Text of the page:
Messager, André (Charles Prosper)

views updated

Messager, André (Charles Prosper)

Messager, André (Charles Prosper), celebrated French composer and conductor; b. Montiuc.on, Allier, Dec. 30, 1853; d. Paris, Feb. 24, 1929. He studied at the École Niedermeyer in Paris with Gigout, Fauré, and Saint-SaëBns (composition), A. Lassel (piano), and C. Loret (organ). In 1874 he became organist at St.-Sulpice. He was active as a conductor at the Folies-Bergère, where he produced several ballets. After conducting Brussels’s Eden-Théâtre (1880), he returned to Paris as organist of St. Paul-St. Louis (1881) and as maître de chapelle at Ste. Marie-des-Baugnolles (1882-84). He subsequently was music director at the Opéra-Comique (1898–1903); also managed the Grand Opera Syndicate at London’s Covent Garden (1901–07). He was conduc tor of the Concerts Lamoureux (1905) and music director of the Paris Opera (1907–14); was also conductor of the Société des Concerts da Conservatoire from 1908 until 1919; under the auspices of the French government,he visited the U.S. with that orchv giving concerts in 50 Americancities (1918); also toured Argentina (1916). Returning to Paris, he again conducted at the Opera- Comique; led a season of Diaghilev’s Ballets Russes in 1924. As a conductor, Messager played an important role in Paris musical life; he conducted the premiere of Pelléas etMélisande (1902), the score of which Debussy dedicated to him. His initial steps as a composer were auspicious; his Sym. (1875) was awarded the gold medal of the Société des Compositeurs and performed at the Concerts Colonne (Jan. 20, 1878); his dramatic scene Don Juan et Haydée (1876) was awarded a gold medal by the Academy of St. Quentin. He wrote several other works for orch. (Impressions orientals, Suite funambulesque, etc.) and some chamber music, but he was primarily a man of the theater. His style may be described as enlightened eclecticism; his music was characteristically French, and more specifically Parisian, in its elegance and gaiety. He was honored in France; in 1926 he was elected to the Academie des Beaux Arts. He was married to Hope Temple (real name, Dotie Davis; 1858-1938), who was the author of numerous songs. His stage works (1st perf. in Paris unless otherwise given) included François les-Bas-Bleus (Nov. 8, 1883; score begun by F. Bernicat and completed after his death by Messager), La Fauvette du temple (Nov. 17, 1885), La Béarnaise (Dec. 12, 1885), Le Bourgeois de Calais (April 6, 1887), Isoine (Dec. 26, 1888), La Basoche (May 30, 1890; greatly acclaimed), Madame Chrysanthéme (Jan. 26, 1893; to a story similar to Puccini’s Madame Butterfly, produced 11 years later; but Puccini’s dramatic treatment eclipsed Messager’s lyric setting), Le Chavalier d’Harmental (May 5, 1896), Véronique (Dec. 10, 1898), Les Dragons de I’imperatrice (Feb. 13, 1905), Fortunio (June 5, 1907), Béatrice (Monte Carlo, March 21, 1914), and Monsieur Beaucaire (Birmingham, April 7, 1919). Other stage works were Le Mart de la Reine (Dec. 18, 1889), Mies Dollar (Jan. 22, 1893), La Fiancée en loterie (Feb. 15, 1896), Les Pities Michu (Nov. 18, 1897), La Petite Fonctionnaire (May 14, 1921), and Passionnément (Jan. 15, 1926). His ballets included Fleur d’oranger (1878), Les Vins de France (1879),Mignons et villains (1879), Les Deux Pigeons (1886), Scaramouche (1891), Amants éternels (1893), Le Chevalier aux fleurs (1897), Le Procès des roses (1897), and Une Aventure de la guimard (1900). He also wrote incidental music.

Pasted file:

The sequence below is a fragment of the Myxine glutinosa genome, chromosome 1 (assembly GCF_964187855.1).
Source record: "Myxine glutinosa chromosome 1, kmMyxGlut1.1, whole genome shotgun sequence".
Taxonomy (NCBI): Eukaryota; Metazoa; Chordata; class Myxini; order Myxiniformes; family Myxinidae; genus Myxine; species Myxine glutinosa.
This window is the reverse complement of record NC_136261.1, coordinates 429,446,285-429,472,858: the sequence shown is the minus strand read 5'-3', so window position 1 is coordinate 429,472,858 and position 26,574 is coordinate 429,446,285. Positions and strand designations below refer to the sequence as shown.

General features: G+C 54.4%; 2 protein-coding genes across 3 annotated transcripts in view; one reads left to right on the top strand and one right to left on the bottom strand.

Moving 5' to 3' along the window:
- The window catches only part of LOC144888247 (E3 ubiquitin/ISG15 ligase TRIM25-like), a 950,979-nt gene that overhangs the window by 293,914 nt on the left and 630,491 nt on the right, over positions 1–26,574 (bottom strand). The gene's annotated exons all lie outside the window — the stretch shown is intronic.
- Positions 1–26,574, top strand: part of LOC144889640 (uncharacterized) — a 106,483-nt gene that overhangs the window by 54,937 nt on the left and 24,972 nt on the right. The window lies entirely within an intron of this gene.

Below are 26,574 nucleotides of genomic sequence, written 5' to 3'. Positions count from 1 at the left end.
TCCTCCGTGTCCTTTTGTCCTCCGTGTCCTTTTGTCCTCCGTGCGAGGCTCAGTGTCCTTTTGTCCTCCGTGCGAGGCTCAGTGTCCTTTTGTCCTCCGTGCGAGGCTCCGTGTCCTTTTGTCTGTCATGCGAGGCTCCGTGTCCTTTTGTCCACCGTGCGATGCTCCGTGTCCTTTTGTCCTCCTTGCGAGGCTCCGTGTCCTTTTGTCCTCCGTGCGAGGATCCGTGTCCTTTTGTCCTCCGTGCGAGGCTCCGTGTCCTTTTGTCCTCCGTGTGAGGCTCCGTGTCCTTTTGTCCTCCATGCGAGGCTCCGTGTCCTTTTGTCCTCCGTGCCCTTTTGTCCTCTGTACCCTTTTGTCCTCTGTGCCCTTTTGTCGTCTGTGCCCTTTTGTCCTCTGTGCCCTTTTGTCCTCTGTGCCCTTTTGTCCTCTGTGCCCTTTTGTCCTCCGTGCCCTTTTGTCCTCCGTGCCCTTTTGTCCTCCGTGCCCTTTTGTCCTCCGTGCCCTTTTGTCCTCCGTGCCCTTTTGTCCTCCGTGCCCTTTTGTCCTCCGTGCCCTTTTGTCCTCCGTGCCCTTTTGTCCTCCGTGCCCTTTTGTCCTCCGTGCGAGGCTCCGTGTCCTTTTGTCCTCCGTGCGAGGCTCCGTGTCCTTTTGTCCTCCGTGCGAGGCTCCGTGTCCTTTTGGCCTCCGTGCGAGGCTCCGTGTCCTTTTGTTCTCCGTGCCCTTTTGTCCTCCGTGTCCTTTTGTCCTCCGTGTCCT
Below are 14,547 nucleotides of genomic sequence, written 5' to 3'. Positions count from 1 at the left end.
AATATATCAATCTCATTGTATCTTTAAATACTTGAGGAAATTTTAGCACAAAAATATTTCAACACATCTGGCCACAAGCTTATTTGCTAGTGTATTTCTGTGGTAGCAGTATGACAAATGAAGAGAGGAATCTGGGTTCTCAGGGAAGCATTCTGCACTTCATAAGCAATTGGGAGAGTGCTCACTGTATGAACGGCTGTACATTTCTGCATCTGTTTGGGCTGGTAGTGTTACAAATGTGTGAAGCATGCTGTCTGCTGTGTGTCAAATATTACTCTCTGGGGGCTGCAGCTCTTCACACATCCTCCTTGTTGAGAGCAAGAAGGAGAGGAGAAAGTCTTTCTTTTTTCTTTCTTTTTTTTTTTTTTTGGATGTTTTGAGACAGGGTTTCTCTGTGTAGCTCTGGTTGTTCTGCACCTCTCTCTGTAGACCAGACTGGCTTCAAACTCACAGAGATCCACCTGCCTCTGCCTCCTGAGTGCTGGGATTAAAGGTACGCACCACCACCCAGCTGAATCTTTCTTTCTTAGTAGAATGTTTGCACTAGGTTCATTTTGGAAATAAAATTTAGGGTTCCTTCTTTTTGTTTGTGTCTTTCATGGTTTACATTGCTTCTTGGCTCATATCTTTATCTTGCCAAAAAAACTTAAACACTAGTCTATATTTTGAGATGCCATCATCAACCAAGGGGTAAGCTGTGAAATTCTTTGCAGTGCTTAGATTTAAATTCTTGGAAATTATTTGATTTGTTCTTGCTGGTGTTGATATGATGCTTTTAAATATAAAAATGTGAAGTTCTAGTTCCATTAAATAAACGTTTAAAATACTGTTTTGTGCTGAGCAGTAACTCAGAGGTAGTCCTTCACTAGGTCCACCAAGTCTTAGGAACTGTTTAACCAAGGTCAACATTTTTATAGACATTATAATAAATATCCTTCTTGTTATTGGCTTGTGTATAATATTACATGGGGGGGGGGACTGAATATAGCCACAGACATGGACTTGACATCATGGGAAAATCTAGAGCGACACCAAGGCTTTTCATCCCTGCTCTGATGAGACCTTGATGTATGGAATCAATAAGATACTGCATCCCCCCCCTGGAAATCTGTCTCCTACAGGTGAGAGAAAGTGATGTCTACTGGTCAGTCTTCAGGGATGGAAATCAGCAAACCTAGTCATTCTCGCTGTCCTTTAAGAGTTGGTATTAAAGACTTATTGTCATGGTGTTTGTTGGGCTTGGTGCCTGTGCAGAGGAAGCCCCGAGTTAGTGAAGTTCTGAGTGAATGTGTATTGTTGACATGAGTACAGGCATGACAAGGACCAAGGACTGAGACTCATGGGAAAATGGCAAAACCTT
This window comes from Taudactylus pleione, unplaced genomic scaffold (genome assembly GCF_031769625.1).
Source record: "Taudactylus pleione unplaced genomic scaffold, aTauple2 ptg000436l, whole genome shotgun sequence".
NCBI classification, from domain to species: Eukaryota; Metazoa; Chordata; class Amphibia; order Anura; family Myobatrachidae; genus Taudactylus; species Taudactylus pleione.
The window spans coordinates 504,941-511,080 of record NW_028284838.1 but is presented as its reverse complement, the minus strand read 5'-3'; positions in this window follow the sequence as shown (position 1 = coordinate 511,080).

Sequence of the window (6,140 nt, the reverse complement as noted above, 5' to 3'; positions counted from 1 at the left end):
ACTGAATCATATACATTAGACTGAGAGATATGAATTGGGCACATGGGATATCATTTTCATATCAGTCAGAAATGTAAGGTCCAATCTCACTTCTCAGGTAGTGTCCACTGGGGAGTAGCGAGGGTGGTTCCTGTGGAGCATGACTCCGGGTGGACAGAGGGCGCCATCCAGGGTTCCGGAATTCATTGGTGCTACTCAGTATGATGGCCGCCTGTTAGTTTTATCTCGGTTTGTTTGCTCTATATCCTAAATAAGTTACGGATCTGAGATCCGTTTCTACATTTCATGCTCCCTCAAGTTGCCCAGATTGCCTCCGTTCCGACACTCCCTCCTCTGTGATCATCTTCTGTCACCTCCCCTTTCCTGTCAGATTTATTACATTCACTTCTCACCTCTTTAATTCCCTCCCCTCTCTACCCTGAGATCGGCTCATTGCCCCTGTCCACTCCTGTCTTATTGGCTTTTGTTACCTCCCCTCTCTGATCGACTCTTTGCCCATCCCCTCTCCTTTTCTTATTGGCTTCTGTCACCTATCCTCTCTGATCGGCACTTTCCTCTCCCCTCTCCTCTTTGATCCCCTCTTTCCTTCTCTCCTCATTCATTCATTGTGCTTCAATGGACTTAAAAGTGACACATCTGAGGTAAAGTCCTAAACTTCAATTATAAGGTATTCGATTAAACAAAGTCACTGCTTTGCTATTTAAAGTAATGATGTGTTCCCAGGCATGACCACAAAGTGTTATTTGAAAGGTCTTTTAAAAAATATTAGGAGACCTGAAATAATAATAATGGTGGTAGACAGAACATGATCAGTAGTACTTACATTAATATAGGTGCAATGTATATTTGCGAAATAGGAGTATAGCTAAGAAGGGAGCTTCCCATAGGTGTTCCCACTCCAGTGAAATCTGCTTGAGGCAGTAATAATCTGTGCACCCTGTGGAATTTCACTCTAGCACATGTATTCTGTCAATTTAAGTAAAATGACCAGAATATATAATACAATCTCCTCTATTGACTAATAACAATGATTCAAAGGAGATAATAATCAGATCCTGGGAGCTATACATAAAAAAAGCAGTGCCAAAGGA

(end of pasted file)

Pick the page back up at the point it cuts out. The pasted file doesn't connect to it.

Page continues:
H. Février, A. M.: Man maître, mon ami (Paris, 1948); M. Augé-Laribé, A. M.: Musicien de théâtre (Paris, 1951); J. Wagstaff, A. M.: A Bio- Bibliography (N.Y., 1991).

—Nicolas Slonimsky/Laura Kuhn/Dennis McIntire

About this article

Messager, André (Charles Prosper)

Updated About content Print Article